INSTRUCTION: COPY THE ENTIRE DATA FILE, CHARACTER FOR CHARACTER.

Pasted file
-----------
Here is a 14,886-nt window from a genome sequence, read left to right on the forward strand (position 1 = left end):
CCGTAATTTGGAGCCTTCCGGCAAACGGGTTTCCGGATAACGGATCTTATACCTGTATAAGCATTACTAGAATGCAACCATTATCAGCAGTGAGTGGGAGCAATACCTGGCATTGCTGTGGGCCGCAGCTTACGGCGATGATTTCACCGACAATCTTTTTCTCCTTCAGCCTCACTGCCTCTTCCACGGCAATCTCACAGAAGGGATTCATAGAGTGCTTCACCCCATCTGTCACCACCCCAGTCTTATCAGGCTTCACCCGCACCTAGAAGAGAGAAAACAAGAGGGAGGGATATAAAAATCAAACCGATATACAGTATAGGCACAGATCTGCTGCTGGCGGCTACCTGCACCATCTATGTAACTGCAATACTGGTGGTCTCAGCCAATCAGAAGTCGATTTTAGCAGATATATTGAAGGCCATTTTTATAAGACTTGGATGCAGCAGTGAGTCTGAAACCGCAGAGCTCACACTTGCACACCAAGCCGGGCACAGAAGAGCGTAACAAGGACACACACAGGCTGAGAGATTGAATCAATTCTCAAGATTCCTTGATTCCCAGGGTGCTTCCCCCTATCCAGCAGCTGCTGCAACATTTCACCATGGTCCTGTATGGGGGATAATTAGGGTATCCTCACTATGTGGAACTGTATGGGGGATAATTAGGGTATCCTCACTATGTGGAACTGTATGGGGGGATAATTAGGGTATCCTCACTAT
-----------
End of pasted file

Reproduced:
Here is a 14,886-nt window from a genome sequence, read left to right on the forward strand (position 1 = left end):
CCGTAATTTGGAGCCTTCCGGCAAACGGGTTTCCGGATAACGGATCTTATACCTGTATAAGCATTACTAGAATGCAACCATTATCAGCAGTGAGTGGGAGCAATACCTGGCATTGCTGTGGGCCGCAGCTTACGGCGATGATTTCACCGACAATCTTTTTCTCCTTCAGCCTCACTGCCTCTTCCACGGCAATCTCACAGAAGGGATTCATAGAGTGCTTCACCCCATCTGTCACCACCCCAGTCTTATCAGGCTTCACCCGCACCTAGAAGAGAGAAAACAAGAGGGAGGGATATAAAAATCAAACCGATATACAGTATAGGCACAGATCTGCTGCTGGCGGCTACCTGCACCATCTATGTAACTGCAATACTGGTGGTCTCAGCCAATCAGAAGTCGATTTTAGCAGATATATTGAAGGCCATTTTTATAAGACTTGGATGCAGCAGTGAGTCTGAAACCGCAGAGCTCACACTTGCACACCAAGCCGGGCACAGAAGAGCGTAACAAGGACACACACAGGCTGAGAGATTGAATCAATTCTCAAGATTCCTTGATTCCCAGGGTGCTTCCCCCTATCCAGCAGCTGCTGCAACATTTCACCATGGTCCTGTATGGGGGATAATTAGGGTATCCTCACTATGTGGAACTGTATGGGGGATAATTAGGGTATCCTCACTATGTGGAACTGTATGGGGGGATAATTAGGGTATCCTCACTAT